An Honour to Have Met You
The first time I heard about the Honours College was before I even started studying Psychology in Groningen. My best friend was finishing his first year at the University and he had mentioned the Honours College several times. I knew I would not want to miss the chance to apply, and so I did apply when the applications opened at the start of the third quarter in my first year of studies.
A few weeks later I found out I had been admitted and I was pretty psyched. We were a group of 30 Honours students and I think none of us knew quite what to expect. I had read through the advertising and information material and had some knowledge from my friend’s personal reports, but little did I know how much the Honours College would impact my future.
“little did I know how much the Honours College would impact my future”
Just like with the regular courses, I feel that the bigger picture of what we were doing in the Honours College only came together after a while. The various courses of the in-depth module, which focuses mainly on research, gave me indispensable insights to research in psychology. I honestly would not know how my view on research would be today if it had not been for the Honours College research courses. I would miss the “critical view” that, to me, makes research as an academic field so worthwhile to explore and pursue. In the regular courses we mostly learn about the usefulness of research methods (for example, imaging techniques). In the Honours College, we learn to evaluate the limitations of these methods. It feels like the extra training allowed me to develop my peripheral vision — without this I would fail to notice what is often critical in psychology research.
A major component of the extra training is, in my opinion, the adoption of critical thinking in terms of research content but also in terms of how researchers work and the practical issues they deal with on a regular basis. I learned about the upsides of the job, such as the irreplaceable and exciting experience to advance knowledge in a field one is passionate about. I also learned about the downsides – for example about the often long and hard road leading up to the publication of a research article. Overall this learning experience helped destroy stereotypes that most of my fellow Honours students and I had about research in psychology, and it helped build new insights. This is how a new picture was created- taking out the old pieces and putting in the new ones.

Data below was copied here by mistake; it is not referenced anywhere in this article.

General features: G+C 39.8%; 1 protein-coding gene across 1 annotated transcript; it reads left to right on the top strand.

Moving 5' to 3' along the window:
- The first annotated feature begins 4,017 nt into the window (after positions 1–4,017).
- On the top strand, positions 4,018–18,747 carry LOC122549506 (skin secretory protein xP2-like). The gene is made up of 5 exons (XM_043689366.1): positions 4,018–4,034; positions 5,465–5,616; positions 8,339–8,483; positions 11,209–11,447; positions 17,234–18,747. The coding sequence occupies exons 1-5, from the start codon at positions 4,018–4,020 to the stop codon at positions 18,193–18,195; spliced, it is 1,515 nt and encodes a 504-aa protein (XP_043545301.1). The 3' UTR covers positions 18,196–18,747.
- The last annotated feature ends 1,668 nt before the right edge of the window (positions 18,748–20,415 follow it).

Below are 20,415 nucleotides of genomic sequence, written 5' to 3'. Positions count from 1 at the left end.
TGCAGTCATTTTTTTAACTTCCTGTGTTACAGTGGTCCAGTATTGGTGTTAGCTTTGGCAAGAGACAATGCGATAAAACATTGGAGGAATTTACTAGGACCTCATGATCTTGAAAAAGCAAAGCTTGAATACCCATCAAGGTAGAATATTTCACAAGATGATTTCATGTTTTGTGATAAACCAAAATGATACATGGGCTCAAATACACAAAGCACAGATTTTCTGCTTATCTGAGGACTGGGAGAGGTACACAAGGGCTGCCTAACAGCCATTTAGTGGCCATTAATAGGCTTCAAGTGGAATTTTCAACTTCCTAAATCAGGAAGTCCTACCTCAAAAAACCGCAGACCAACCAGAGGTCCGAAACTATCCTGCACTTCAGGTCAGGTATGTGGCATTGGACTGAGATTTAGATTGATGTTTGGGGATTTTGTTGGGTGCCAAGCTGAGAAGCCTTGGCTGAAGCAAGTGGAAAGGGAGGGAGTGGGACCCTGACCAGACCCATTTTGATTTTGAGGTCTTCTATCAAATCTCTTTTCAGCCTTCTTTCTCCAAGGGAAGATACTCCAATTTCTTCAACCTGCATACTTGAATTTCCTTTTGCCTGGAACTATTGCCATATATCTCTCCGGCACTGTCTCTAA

“I learned about the upsides of the job, such as the irreplaceable and exciting experience to advance knowledge in a field one is passionate about”
But rather than scare me off, this new knowledge and my experiences have helped me form a tangible picture of research in psychology. It took away this aura that made it initially appear so untouchable. This change resulted from the gradual accumulation of acquaintances with the various aspects of the whole research spectrum. These acquaintances turned into something I started identifying with. One by one, they became friends. The highly valuable hands-on experiences gained in the research internships, alongside the acquisition of theoretical knowledge and critical insights in the seminars, set into motion an exponentially increasing fascination with psychological research. The more I learned, the more it grasped me. And I know it didn’t just grasp me, but a substantial number of Honours College students too.
I am more than grateful to have had the amazing opportunity to take an early plunge into the fascinating and diverse world of research. I especially value the contact I was able to have and build over time with the supervisors of my internships, and feeling that I played a part, that I contributed in some, even if only in a microscopic, way.
“rather than being the cherry on top of the cake, the Honours is a must-have that should not be missed by students with serious research aspirations”
If you think research might be something for you, I say do not miss the chance, and apply to the Honours College. Over the past almost two years it led me to apply to a Research Master program. However, I do think that being curious, motivated, and ambitious is key. Personally I found that the Honours College required good time management; at times it was difficult in addition to the regular courses. Yet it was always rewarding. In retrospect I would say that, rather than being the cherry on top of the cake, the Honours is a must-have that should not be missed by students with serious research aspirations. Even if those aspirations are only intuitive feelings in the first year of the Bachelor program, be sure that the Honours College will provide you with the necessary tools to discover what those feelings really mean.
When writing this article, I looked back at a Honours College flyer I got two years ago. It said, “Working at the frontiers of knowledge.” Back then this just read as a catchy phrase that generated a jungle of ideas and excitement, but also seemed a bit intimidating. Yet this phrase is now closely tied to personal experience that I would not trade in for anything.